“I’m not suggesting a lot of this comes from courses,” he says. “I’ve learned a lot from reading and just getting out and talking to people about the business.”

Many human resources professionals spend way too much time in their office instead of going out and talking to the line-managers and other executives who are running the business, he says. Simply reading the Report on Business, or the Financial Post everyday gets HR people accustomed to the language of business and will make them more comfortable going out and having those conversations.

Randle studied economics and psychology at university and has taken other executive development courses, but she agrees that the most important thing HR can do is get out of the office and talk to other departments.

The key is to learn how their businesses operate, what their key drivers are, and what they were trying to accomplish. “If you are going to gain respect from peers, the first step is being able to relate to the issues that are of interest to them.”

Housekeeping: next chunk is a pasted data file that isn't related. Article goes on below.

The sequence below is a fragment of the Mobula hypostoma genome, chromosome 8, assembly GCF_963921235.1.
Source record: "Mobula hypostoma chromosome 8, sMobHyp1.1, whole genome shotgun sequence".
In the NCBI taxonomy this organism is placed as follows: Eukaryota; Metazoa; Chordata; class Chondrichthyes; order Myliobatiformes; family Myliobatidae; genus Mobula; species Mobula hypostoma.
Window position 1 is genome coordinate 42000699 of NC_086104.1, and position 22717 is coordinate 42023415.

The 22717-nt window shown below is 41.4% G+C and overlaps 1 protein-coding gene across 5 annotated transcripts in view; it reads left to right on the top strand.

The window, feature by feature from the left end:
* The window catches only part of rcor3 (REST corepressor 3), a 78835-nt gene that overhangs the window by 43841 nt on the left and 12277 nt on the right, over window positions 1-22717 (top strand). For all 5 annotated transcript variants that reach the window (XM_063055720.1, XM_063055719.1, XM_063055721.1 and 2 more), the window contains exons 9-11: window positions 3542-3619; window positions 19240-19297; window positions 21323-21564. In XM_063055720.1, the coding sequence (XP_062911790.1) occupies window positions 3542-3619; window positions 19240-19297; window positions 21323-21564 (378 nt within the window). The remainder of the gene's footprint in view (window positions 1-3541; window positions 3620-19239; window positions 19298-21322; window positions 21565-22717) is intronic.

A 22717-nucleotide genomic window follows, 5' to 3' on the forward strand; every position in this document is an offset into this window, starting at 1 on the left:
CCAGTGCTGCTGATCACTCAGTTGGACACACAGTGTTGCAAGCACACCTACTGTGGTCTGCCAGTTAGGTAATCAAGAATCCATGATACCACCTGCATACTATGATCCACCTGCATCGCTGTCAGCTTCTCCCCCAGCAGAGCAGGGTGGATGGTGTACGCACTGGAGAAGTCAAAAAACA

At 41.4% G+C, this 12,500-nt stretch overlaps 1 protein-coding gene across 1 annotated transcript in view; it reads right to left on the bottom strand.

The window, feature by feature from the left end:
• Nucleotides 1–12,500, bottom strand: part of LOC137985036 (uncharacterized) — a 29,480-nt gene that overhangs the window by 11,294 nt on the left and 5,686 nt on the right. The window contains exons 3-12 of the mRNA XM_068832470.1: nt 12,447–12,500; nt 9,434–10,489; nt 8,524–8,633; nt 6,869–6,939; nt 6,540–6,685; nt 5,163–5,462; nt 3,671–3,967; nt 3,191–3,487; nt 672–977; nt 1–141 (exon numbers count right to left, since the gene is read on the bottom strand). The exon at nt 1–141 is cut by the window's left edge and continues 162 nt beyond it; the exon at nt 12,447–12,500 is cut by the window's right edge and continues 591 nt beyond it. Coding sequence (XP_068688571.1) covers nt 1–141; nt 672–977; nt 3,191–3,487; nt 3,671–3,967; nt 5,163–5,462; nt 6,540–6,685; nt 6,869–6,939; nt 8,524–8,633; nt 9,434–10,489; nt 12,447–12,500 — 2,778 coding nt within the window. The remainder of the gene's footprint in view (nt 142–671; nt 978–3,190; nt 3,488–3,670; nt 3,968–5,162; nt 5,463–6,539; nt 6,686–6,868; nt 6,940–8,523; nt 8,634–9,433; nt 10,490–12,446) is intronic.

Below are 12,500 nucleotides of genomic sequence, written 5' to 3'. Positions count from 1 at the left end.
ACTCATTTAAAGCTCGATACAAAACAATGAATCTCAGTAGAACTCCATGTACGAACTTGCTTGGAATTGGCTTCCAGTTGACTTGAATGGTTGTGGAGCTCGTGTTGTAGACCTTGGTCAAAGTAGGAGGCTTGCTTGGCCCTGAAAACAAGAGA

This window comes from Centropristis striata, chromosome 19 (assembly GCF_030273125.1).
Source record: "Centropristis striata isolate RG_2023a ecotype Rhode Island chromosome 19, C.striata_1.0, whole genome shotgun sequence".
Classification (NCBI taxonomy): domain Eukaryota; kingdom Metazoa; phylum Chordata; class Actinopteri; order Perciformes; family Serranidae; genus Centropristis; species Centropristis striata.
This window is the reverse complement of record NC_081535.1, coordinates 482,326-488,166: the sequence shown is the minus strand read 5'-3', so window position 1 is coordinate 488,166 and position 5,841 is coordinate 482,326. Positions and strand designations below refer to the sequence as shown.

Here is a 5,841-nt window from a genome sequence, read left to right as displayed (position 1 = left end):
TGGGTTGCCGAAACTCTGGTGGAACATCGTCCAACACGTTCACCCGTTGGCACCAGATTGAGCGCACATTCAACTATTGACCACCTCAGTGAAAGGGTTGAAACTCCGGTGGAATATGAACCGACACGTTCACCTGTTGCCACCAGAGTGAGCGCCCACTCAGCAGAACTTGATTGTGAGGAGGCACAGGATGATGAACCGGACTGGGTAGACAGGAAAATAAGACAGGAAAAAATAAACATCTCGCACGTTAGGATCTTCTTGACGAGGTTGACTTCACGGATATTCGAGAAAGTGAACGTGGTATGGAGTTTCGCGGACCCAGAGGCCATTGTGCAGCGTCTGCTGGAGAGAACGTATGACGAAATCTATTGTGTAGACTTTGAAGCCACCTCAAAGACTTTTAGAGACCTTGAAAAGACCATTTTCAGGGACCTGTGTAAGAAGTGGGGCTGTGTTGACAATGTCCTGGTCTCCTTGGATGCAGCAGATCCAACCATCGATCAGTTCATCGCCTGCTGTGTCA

She made a conscious effort to do that while she was in HR and that is one of the biggest reasons she was able to move into a general management job with Career Edge. “I spent time with them and the people that work for them so I could understand how they run their business.”

HR people really need to study things outside of their HR role if they hope to gain the respect from other departments, she says. There are a lot of people who are great at HR but that isn’t enough.

Many people in other departments don’t know about other functions, says Pratt. But the finance and operations and sales people have always been part of the main thrust of the business, HR hasn’t.

They have work to do to convince the chief officers that HR can make a valuable contribution. HR can only get better at what it does by learning about things other than HR.

Get out of the office, says Randle. “Spend time in the business, and go out and study things that don’t have anything to do with HR.”